Here’s something you don’t see every day – two Maurer “Picasso” guitars side by side! A certain guitar collector currently owns both – I was unaware he had either. The left one was originally from Vintage Instruments; the one on the right from the late Scott Chinery’s liquidated collection.
I’m trying to help the current owner try to decide which one to sell and for how much.
It’s a tough call – neither has the coveted internal second body (it seems only one does), and they represent the different body shapes. Other than the offset necks and soundholes, they are really somewhat different in appearance, or at least the “visual effect”!
Of the 7 specimens known so far to have been built, none are exactly alike. I’m aware of only five surviving instruments, all shown on the Maurer/Stahl page. They fall into the two general body shape options: the more “standard” body, and the one that I once dubbed the “goiter guitar,” with the smaller body protruding out of the larger body. The latter shape matches the one in the patent, though the necks can be offset, or the bass side can morph into a hollow arm. A fascinating bit of Larson Brothers history in these things – almost Knutsen-like in the experimenting!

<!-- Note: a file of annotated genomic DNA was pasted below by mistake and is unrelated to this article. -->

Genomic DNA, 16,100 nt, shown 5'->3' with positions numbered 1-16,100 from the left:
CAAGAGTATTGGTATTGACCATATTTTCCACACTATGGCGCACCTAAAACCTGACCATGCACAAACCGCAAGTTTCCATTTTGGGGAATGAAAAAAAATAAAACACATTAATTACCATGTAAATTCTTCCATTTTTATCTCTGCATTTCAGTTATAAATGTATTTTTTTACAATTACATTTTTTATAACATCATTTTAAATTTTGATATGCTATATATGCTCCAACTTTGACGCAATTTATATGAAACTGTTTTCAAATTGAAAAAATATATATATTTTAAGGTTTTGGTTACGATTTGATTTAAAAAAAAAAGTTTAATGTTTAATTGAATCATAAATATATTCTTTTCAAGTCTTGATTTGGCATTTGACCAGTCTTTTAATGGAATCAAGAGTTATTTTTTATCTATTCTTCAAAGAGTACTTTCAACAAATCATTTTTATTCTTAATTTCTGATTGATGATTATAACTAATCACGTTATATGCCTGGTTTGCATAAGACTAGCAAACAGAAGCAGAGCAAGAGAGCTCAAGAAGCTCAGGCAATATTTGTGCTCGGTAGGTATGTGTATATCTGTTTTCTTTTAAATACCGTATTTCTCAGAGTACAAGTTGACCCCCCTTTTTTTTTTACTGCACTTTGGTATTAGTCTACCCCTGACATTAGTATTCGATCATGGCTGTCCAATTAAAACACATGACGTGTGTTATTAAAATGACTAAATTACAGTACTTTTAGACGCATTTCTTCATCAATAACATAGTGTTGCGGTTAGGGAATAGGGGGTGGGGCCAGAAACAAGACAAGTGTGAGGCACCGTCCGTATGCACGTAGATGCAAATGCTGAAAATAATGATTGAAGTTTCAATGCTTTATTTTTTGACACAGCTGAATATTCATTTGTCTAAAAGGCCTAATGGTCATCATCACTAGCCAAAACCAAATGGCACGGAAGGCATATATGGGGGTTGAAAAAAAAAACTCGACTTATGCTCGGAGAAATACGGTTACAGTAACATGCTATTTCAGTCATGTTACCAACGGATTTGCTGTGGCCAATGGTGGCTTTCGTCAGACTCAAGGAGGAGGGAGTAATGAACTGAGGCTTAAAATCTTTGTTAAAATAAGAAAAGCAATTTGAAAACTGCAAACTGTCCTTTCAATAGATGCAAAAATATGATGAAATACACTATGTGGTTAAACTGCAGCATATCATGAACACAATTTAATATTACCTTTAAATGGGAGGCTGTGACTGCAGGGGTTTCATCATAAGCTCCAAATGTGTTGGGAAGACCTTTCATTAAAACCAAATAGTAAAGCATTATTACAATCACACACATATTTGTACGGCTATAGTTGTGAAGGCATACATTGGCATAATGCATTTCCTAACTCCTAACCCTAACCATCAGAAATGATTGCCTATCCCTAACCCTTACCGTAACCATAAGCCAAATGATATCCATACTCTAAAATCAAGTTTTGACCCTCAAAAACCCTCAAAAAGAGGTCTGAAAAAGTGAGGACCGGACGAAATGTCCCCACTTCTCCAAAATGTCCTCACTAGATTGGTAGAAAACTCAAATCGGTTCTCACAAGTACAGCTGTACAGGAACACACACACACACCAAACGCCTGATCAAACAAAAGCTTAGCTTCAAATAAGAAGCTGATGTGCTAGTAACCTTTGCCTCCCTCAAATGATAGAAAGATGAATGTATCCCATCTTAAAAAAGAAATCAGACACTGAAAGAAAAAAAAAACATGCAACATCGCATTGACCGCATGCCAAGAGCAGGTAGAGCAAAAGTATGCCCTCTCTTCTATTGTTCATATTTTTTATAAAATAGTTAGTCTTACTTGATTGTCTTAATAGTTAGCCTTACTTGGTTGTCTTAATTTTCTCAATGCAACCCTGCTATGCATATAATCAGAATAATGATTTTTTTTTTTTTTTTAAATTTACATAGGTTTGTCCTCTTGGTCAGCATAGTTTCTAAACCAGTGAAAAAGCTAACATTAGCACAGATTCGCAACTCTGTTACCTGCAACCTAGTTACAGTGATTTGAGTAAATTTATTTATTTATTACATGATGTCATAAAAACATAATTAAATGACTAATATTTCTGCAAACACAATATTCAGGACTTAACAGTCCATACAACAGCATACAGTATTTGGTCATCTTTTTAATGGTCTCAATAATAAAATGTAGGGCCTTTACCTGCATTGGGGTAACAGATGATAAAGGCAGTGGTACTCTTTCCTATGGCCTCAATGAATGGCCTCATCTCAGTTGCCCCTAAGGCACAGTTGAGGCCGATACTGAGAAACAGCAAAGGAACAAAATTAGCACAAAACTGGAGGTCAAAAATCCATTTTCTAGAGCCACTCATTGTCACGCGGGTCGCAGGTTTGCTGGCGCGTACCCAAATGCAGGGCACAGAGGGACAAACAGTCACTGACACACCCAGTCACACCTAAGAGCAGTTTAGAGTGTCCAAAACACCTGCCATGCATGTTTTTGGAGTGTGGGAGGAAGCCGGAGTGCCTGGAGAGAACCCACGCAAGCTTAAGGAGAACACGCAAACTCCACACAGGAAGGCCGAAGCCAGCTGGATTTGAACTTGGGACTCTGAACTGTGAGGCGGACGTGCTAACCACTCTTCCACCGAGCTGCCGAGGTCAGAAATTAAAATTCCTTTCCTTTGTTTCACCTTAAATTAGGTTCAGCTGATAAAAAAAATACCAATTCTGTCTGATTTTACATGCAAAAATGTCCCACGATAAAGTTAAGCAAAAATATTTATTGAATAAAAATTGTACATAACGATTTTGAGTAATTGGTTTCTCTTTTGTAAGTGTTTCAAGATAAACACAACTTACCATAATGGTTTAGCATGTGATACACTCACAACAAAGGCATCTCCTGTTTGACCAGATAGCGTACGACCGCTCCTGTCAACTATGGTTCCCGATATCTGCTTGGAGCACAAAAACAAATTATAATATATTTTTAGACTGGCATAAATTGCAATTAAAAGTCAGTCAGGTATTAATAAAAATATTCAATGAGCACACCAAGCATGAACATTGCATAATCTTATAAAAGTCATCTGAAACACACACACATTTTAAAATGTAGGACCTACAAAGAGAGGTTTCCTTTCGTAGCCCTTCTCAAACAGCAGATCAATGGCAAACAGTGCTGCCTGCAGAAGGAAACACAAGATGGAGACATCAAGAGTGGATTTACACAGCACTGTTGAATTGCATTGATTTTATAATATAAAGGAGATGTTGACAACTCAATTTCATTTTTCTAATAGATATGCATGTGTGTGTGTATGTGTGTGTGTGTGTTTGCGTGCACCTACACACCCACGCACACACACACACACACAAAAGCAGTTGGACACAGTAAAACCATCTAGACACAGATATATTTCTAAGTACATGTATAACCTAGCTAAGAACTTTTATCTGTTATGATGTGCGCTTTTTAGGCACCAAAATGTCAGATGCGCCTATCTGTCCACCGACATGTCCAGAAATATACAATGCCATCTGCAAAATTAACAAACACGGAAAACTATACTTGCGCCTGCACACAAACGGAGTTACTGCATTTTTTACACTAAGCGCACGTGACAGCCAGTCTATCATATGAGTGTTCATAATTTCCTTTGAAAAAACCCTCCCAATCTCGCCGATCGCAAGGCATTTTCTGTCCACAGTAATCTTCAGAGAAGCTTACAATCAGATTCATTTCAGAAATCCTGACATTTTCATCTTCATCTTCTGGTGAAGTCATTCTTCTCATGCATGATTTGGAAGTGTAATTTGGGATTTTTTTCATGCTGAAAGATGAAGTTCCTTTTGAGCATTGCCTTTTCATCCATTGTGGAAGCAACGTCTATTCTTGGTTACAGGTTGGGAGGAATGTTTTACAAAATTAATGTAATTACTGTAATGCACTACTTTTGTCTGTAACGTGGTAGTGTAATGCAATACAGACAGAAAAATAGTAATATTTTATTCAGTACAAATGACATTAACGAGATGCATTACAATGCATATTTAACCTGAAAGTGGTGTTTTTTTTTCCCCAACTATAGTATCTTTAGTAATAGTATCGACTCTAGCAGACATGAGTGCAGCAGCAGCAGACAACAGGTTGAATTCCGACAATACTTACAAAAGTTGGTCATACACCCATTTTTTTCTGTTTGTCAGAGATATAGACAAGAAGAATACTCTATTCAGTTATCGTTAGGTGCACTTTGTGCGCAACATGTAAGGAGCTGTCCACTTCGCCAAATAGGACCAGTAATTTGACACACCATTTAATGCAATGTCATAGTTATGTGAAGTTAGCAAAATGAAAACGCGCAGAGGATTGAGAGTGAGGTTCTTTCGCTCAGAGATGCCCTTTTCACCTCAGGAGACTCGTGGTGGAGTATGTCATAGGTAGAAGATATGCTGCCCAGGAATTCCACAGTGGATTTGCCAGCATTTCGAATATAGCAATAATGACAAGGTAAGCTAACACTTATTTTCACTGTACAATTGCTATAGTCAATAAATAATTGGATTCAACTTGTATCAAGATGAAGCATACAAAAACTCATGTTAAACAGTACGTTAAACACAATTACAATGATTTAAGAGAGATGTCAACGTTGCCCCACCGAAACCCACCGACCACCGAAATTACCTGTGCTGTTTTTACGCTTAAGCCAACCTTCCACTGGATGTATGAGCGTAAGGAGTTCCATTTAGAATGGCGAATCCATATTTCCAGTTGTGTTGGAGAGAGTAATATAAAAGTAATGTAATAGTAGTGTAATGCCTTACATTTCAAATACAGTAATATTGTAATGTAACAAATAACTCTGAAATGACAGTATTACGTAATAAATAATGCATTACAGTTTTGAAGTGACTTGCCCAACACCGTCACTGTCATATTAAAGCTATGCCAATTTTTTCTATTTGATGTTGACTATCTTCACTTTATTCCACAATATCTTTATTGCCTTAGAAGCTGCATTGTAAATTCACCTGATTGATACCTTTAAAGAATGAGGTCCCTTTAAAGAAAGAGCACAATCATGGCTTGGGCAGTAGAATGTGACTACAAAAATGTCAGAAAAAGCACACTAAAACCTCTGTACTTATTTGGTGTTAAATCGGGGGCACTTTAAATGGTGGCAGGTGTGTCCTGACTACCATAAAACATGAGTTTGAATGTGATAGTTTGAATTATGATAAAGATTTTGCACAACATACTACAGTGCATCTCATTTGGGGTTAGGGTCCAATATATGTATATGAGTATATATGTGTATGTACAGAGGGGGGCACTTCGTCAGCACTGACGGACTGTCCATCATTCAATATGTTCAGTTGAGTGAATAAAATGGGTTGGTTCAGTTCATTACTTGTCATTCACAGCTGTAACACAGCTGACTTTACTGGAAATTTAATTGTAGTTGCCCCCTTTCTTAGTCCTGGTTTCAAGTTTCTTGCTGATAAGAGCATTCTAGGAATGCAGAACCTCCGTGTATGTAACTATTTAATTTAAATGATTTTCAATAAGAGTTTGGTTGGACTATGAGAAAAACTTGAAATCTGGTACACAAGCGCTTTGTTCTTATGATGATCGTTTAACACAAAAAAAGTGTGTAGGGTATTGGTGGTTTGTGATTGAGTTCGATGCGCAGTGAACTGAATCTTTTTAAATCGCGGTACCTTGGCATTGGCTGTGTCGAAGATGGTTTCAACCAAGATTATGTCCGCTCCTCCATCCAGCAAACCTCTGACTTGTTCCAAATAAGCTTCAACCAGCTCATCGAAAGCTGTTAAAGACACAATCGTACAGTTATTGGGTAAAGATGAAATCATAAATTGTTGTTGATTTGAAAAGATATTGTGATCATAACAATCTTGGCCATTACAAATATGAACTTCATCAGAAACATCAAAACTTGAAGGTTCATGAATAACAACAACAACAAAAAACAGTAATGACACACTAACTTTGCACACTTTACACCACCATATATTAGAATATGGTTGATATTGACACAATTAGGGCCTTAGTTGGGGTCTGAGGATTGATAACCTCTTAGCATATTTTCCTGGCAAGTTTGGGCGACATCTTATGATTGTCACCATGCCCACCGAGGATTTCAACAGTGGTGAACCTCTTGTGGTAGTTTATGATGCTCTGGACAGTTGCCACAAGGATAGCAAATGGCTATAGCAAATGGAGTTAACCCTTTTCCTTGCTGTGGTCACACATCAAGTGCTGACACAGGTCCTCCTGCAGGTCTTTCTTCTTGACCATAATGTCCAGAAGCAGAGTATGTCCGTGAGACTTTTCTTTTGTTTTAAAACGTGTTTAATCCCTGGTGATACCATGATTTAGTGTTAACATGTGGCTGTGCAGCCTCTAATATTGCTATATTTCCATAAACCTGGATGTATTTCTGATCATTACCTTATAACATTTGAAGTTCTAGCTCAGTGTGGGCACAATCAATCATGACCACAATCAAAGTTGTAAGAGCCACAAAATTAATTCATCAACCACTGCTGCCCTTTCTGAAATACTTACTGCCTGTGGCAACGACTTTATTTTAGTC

I didn’t really mean to disparage them by my title – they are just so goofy looking that I was reminded of that movie with Jim Carrey and Jeff Daniels.
Value? The sky’s the limit. They are truly special instruments – but though they are probably 50 times rarer than Dyers, they seem to be an acquired taste. So it’s a really a question of which specimen is more interesting and “most cool” (for those who love this kind of thing), or which is “the least ugly” (for those who don’t).
As you know, I now own Bob Hartman’s major find (originally bought by Stacy Hobbs), the Stahl with the hollow neck and wild headstock (as seen in the Fretboard Journal, Summer 2010) – so you know which side I’m on.